Trump Terminates GSP to India, Affects $260mn Exports, Claims India Denies US “Access to Market”

President Donald Trump has terminated India’s designation as a beneficiary developing nation under the key GSP trade programme after determining that it has not assured the US that it will provide “equitable and reasonable access to its markets.” The Generalized System of Preference (GSP) is the largest and oldest US trade preference programme and is designed to promote economic development by allowing duty-free entry for thousands of products from designated beneficiary countries.

“I have determined that India has not assured the US that it will provide equitable and reasonable access to its markets. Accordingly, it is appropriate to terminate India’s designation as a beneficiary developing country effective June 5, 2019,” Trump said in a proclamation on Friday, ignoring the plea made by several top American lawmakers as it will cost American businesses over $300 million in additional tariffs every year.

On March 4, Mr. Trump announced that the US intends to terminate India’s designations as a beneficiary developing country under the GSP programme. The 60-day notice period ended on May 3.

The Trump administration has prioritised working with the Government of India to ensure that US companies have a level-playing field, a senior State Department official told reporters on Thursday, hours after Narendra Modi was sworn in as Prime Minister for a second time following his spectacular electoral victory in the general elections.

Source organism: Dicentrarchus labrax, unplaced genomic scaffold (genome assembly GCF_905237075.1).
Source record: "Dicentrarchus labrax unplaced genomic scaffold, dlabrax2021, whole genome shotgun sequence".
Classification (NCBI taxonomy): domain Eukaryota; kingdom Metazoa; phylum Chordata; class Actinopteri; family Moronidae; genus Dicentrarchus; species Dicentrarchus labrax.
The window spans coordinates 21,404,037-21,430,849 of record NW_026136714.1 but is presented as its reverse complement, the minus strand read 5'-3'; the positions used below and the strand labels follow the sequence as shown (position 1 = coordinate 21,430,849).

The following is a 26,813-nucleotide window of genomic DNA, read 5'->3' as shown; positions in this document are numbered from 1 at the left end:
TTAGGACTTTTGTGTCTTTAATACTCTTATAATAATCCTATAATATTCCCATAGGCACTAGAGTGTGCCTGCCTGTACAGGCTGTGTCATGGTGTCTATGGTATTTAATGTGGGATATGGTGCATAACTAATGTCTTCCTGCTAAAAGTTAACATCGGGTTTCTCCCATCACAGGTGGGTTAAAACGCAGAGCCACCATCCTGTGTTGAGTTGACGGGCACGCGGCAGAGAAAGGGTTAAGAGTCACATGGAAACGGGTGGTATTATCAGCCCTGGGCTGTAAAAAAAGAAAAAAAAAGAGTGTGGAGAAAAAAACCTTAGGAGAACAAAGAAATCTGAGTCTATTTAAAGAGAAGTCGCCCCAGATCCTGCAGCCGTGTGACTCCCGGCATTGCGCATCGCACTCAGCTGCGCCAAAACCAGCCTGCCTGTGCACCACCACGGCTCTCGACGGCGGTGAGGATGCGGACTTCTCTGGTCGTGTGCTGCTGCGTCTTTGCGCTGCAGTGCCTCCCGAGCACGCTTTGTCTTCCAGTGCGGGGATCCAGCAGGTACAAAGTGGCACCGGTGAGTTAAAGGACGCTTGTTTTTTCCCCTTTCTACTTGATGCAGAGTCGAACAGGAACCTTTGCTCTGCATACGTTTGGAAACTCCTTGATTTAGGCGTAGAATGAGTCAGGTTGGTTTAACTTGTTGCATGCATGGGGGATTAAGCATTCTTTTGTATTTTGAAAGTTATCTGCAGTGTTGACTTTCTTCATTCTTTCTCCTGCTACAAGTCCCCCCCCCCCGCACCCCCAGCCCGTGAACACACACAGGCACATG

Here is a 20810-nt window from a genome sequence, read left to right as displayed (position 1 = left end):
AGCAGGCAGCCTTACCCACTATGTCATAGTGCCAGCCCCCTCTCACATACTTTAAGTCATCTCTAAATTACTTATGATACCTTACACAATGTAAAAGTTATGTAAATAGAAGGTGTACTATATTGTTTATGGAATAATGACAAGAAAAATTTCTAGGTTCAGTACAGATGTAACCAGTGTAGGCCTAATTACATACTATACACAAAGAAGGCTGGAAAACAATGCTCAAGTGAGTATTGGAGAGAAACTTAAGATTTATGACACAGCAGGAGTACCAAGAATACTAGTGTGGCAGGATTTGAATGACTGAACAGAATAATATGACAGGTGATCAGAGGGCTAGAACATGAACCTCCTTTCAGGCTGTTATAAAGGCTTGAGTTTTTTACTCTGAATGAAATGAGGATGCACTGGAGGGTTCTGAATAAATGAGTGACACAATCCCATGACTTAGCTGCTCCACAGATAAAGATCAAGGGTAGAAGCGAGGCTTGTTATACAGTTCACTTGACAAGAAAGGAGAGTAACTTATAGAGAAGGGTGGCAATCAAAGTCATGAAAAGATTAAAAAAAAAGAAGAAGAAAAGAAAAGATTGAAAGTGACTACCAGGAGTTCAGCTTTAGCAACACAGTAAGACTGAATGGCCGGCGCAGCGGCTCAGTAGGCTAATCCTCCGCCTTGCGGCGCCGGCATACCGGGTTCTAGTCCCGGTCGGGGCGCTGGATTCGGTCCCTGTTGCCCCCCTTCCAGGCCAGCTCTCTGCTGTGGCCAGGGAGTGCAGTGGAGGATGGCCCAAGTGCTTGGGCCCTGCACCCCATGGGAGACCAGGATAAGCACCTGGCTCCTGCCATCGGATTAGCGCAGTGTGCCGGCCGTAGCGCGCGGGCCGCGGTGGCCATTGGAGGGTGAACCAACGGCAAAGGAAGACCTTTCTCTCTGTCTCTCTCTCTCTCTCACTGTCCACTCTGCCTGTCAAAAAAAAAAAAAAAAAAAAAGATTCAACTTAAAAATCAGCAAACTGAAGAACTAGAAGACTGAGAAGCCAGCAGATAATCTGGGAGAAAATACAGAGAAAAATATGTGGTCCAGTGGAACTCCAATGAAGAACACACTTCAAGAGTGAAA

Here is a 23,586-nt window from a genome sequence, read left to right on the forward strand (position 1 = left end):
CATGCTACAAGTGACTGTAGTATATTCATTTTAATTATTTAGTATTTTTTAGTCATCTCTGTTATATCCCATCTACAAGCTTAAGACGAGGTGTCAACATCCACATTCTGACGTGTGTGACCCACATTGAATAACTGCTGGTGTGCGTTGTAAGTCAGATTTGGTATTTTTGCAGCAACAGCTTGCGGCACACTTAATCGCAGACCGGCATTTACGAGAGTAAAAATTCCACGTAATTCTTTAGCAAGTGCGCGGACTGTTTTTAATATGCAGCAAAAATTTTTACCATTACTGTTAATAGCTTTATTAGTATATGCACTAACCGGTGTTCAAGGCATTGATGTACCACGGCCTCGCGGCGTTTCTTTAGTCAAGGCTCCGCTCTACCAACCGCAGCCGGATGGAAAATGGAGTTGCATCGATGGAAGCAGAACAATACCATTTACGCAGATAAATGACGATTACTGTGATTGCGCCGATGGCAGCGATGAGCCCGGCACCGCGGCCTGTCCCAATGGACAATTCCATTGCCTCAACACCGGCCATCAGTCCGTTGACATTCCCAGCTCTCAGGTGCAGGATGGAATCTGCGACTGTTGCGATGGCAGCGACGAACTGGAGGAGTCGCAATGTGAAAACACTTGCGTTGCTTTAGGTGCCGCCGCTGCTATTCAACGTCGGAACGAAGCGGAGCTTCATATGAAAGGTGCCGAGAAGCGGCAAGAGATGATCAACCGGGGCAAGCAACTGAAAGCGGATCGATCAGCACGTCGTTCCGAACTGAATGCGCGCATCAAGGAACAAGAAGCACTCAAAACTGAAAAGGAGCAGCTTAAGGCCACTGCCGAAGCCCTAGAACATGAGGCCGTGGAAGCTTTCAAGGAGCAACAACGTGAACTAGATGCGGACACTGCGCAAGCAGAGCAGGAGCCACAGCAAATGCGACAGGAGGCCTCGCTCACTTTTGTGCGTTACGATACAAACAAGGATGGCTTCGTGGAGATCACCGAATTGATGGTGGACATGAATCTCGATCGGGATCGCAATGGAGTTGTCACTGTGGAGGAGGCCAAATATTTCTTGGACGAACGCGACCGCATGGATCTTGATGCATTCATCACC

Under the GSP programme, nearly 2,000 products including auto components and textile materials (specially handlooms) can enter the US duty-free if the beneficiary developing countries meet the eligibility criteria established by Congress.

India was the largest beneficiary of the programme in 2017 with $5.7 billion in imports to the US given duty-free status and Turkey the fifth largest with $1.7 billion in covered imports, according to a Congressional Research Service report issued in January.

(Turkey was in the hit list on account of rising to middle income country status from Developing Country Status).

Reacting to the news of US withdrawal of GSP benefits to India from 5thJune, 2019, Mr Ganesh Kumar Gupta, President, FIEO, the apex body of exporters, said that India’s exports to the US during 2018 were USD 51.4 billion. But out of USD 6.35 billion value of exports from India to US under the GSP scheme, net benefit to the tune of only USD 260 million were availed by the Indian exporters. It claimed that the impact of GSP withdrawal would be “minimal”. However, in respect of products having GSP benefits of 3% or more, exporters will find it difficult to absorb the GSP loss.

Most affected sectors would be: (I) Imitation jewellery (average GSP benefit 6.9%), (II) Leather Articles (other than footwear) (average GSP benefit 6.1%), (III) Pharmaceuticals & Surgical (average GSP benefit 5.9%), (IV) Chemical & Plastics (average GSP benefit 4.8%) and (V) Agriculture: Basic & Processed (average GSP benefit 4.8%) said FIEO President.

Mr Gupta said that GSP withdrawal would also affect US manufacturers, who benefitted from it on imports of parts and components, as well as US consumers.

It will also indirectly benefit China. In the first two months of 2019, GSP imports from India are up significantly for products on the Section 301 lists, but down for products where China does not face new tariffs. For India, 97 per cent of increased 2019 GSP imports are on the China Section 301 lists. GSP imports on Section 301 lists increased by 18 %, while imports of everything else increased by just 2%.